Thursday, January 20, 2011

Deerhoof VS Evil - Deerhoof

Deerhoof VS Evil

Polyvinyl Records.

SCQ Rating: 79%

Even amid their most successful releases – Runners Four and Friend Opportunity both spring to mind - Deerhoof have reigned but a marginalized fraction of the indie-rock throne, attaining no shortage of good press but a fickle fanbase. Why that is likely breaks down to every obvious suspicion we’ve assumed playing their parts; Satomi Matsuzaki’s cute-when-rationed vocals, the band’s playful teasing with commercial templates – these obstinate traits come to mind anytime an album (cough, Offend Maggie) comes and goes with virtually no worthwhile mention to speak of. For sixteen years now, Deerhoof have welcomed a diverse crowd of fans both casual and curious to dance along their weirdo-fringe and it’s no surprise that, on a release-by-release basis, scores of them fall indifferently by the wayside.

From a single spin, Deerhoof VS Evil looks to bolster and register that fickle public until at least the next full-length. They’ve abandoned San Francisco and “what a Deerhoof record sounds like” but rumbling deep from within a forest of drum-edits and twee-leaning harmonics, ‘Qui Dorm, Nomes Somia’ bursts forward like Deerhoof 3-D; their hooks more digestibly defined, their impatient tempo-shifts finessed but punctuated with a volume befitting of college radio. Rarely have verse and chorus been as identifiable and concrete as on ‘Behold a Marvel In the Darkness’, nevermind how Matsuzaki’s sweet vocals bait a ferocious, distortion-filled riff that while central to the song, never gets old. Credit Deerhoof with some serious production props: Greg Saunier’s dexterity behind the kit, already imposing over many of these tracks, has an added depth to it, while miniscule embellishments like the starlit synths keeping ‘Hey I Can’ airborne, leave little room for boredom.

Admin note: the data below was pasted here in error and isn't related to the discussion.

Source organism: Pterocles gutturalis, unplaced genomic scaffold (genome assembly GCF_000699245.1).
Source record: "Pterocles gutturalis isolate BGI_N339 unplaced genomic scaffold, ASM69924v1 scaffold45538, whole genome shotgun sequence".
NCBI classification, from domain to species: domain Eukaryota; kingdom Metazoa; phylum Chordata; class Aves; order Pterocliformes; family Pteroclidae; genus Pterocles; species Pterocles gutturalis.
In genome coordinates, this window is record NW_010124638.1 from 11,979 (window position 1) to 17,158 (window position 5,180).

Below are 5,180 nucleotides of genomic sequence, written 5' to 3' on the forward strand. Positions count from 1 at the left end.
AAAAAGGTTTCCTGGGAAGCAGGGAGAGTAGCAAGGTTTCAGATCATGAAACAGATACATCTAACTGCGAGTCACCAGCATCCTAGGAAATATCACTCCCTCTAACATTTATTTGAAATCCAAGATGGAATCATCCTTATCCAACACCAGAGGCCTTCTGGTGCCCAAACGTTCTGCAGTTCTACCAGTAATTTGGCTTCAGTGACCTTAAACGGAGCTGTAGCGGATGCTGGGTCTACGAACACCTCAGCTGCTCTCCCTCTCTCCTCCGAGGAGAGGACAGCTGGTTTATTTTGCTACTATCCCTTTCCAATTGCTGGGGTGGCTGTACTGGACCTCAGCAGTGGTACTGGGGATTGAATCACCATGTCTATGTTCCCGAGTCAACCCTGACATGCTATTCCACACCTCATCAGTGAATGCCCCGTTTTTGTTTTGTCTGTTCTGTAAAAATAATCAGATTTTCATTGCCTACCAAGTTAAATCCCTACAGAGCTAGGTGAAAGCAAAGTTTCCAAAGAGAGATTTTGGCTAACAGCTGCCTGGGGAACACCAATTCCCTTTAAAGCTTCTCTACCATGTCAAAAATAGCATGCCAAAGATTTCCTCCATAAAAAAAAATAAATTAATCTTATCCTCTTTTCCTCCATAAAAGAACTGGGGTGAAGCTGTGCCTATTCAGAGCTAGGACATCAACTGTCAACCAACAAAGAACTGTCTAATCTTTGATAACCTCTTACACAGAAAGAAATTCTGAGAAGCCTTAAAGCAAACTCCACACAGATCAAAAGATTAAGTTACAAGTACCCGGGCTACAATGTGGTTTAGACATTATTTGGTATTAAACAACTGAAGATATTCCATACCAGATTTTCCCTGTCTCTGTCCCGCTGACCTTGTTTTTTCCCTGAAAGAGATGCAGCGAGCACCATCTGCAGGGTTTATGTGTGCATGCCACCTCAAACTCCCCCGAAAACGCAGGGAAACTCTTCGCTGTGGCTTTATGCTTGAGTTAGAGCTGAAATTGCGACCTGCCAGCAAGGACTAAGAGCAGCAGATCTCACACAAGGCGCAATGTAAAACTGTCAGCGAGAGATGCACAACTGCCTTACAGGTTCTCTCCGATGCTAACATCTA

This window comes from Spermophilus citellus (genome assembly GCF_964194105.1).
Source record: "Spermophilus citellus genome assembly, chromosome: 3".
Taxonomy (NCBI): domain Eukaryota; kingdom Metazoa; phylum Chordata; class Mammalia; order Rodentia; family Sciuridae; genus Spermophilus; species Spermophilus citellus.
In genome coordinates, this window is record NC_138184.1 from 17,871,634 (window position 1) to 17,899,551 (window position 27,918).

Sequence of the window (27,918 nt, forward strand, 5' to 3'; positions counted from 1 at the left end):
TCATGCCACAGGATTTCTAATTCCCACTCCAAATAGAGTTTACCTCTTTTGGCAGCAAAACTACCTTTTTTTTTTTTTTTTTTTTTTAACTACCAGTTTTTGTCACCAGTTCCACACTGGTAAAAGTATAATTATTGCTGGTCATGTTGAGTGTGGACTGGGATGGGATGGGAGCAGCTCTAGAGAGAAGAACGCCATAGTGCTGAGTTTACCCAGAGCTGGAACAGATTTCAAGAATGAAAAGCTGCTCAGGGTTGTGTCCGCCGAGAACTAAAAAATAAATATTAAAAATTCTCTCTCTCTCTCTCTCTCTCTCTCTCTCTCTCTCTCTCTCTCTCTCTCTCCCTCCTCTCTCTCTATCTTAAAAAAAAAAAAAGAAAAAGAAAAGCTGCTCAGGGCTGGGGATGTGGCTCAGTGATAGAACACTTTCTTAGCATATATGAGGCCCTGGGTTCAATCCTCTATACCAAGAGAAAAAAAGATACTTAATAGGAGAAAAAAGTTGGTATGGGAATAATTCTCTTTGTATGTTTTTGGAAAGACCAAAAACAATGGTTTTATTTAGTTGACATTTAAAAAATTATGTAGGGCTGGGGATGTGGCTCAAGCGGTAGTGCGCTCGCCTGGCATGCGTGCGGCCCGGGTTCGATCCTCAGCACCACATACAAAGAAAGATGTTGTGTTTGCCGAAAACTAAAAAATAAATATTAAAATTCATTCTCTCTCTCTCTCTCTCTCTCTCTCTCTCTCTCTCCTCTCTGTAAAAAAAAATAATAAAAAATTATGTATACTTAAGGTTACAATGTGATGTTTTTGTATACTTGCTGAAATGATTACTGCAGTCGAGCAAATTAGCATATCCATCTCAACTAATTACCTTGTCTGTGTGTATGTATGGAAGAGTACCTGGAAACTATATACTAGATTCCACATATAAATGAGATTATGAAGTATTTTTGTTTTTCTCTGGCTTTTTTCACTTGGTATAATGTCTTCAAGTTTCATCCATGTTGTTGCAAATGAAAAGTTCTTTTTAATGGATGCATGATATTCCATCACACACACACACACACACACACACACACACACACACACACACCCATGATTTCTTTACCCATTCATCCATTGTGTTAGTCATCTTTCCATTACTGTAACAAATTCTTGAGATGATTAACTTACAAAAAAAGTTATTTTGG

Is there weirdness, though? You bet there is, only this time it’s less divisive than on past efforts. Aimless but brief ambles ‘C’Moon’ like a practicing improvisation, but these intermezzos link naturally to their always appealing neighbour (what would ‘Let’s Dance the Jet’ be independent from its half-second-detached highlight ‘Super Duper Rescue Heads!’…). So easily and repeatedly consumable, Deerhoof VS Evil should offer pause after all of the praise Friend Opportunity received for being so pop-oriented and accessible. This is the band’s liberation-point, a maturing moment where they’re able to pull the mainstream tablecloth toward them without breaking anything. A fleeting dose of indie-rock spiked with dream-pop, this battle against Evil finds Deerhoof fighting the good fight.

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